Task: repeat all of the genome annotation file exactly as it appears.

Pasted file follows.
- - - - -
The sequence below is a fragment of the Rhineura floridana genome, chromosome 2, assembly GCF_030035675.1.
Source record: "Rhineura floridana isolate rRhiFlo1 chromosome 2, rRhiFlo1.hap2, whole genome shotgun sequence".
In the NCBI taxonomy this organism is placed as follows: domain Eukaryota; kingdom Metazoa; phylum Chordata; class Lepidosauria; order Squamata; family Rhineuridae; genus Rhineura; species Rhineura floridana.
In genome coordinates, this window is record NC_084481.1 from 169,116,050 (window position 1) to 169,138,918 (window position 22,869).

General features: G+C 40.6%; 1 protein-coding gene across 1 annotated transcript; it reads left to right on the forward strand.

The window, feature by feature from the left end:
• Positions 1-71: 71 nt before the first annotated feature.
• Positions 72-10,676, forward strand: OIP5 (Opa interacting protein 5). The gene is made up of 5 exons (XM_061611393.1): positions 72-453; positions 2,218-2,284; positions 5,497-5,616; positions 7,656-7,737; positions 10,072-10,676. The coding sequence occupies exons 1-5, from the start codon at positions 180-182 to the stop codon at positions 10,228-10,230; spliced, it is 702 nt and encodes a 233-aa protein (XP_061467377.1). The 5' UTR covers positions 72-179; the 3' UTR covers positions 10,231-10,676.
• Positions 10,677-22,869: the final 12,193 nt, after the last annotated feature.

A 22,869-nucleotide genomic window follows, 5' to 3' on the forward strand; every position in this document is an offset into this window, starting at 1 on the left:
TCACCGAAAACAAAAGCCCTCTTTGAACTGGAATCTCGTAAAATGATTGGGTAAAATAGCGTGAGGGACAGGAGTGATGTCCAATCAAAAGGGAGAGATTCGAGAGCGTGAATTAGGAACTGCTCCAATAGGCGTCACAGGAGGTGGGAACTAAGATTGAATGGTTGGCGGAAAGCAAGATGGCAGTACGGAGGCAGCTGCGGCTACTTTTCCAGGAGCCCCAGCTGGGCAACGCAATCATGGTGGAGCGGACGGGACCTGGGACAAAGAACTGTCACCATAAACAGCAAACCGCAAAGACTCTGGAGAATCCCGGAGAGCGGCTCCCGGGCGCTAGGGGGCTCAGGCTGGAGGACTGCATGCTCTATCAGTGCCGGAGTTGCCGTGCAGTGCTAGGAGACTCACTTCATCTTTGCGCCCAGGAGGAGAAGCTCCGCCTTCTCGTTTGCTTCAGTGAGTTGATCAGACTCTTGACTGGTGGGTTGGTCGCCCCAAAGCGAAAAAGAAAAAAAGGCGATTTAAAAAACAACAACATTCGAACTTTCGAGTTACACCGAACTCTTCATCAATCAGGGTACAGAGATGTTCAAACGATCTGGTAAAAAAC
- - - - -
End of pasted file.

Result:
The sequence below is a fragment of the Rhineura floridana genome, chromosome 2, assembly GCF_030035675.1.
Source record: "Rhineura floridana isolate rRhiFlo1 chromosome 2, rRhiFlo1.hap2, whole genome shotgun sequence".
In the NCBI taxonomy this organism is placed as follows: domain Eukaryota; kingdom Metazoa; phylum Chordata; class Lepidosauria; order Squamata; family Rhineuridae; genus Rhineura; species Rhineura floridana.
In genome coordinates, this window is record NC_084481.1 from 169,116,050 (window position 1) to 169,138,918 (window position 22,869).

General features: G+C 40.6%; 1 protein-coding gene across 1 annotated transcript; it reads left to right on the forward strand.

The window, feature by feature from the left end:
• Positions 1-71: 71 nt before the first annotated feature.
• Positions 72-10,676, forward strand: OIP5 (Opa interacting protein 5). The gene is made up of 5 exons (XM_061611393.1): positions 72-453; positions 2,218-2,284; positions 5,497-5,616; positions 7,656-7,737; positions 10,072-10,676. The coding sequence occupies exons 1-5, from the start codon at positions 180-182 to the stop codon at positions 10,228-10,230; spliced, it is 702 nt and encodes a 233-aa protein (XP_061467377.1). The 5' UTR covers positions 72-179; the 3' UTR covers positions 10,231-10,676.
• Positions 10,677-22,869: the final 12,193 nt, after the last annotated feature.

A 22,869-nucleotide genomic window follows, 5' to 3' on the forward strand; every position in this document is an offset into this window, starting at 1 on the left:
TCACCGAAAACAAAAGCCCTCTTTGAACTGGAATCTCGTAAAATGATTGGGTAAAATAGCGTGAGGGACAGGAGTGATGTCCAATCAAAAGGGAGAGATTCGAGAGCGTGAATTAGGAACTGCTCCAATAGGCGTCACAGGAGGTGGGAACTAAGATTGAATGGTTGGCGGAAAGCAAGATGGCAGTACGGAGGCAGCTGCGGCTACTTTTCCAGGAGCCCCAGCTGGGCAACGCAATCATGGTGGAGCGGACGGGACCTGGGACAAAGAACTGTCACCATAAACAGCAAACCGCAAAGACTCTGGAGAATCCCGGAGAGCGGCTCCCGGGCGCTAGGGGGCTCAGGCTGGAGGACTGCATGCTCTATCAGTGCCGGAGTTGCCGTGCAGTGCTAGGAGACTCACTTCATCTTTGCGCCCAGGAGGAGAAGCTCCGCCTTCTCGTTTGCTTCAGTGAGTTGATCAGACTCTTGACTGGTGGGTTGGTCGCCCCAAAGCGAAAAAGAAAAAAAGGCGATTTAAAAAACAACAACATTCGAACTTTCGAGTTACACCGAACTCTTCATCAATCAGGGTACAGAGATGTTCAAACGATCTGGTAAAAAAC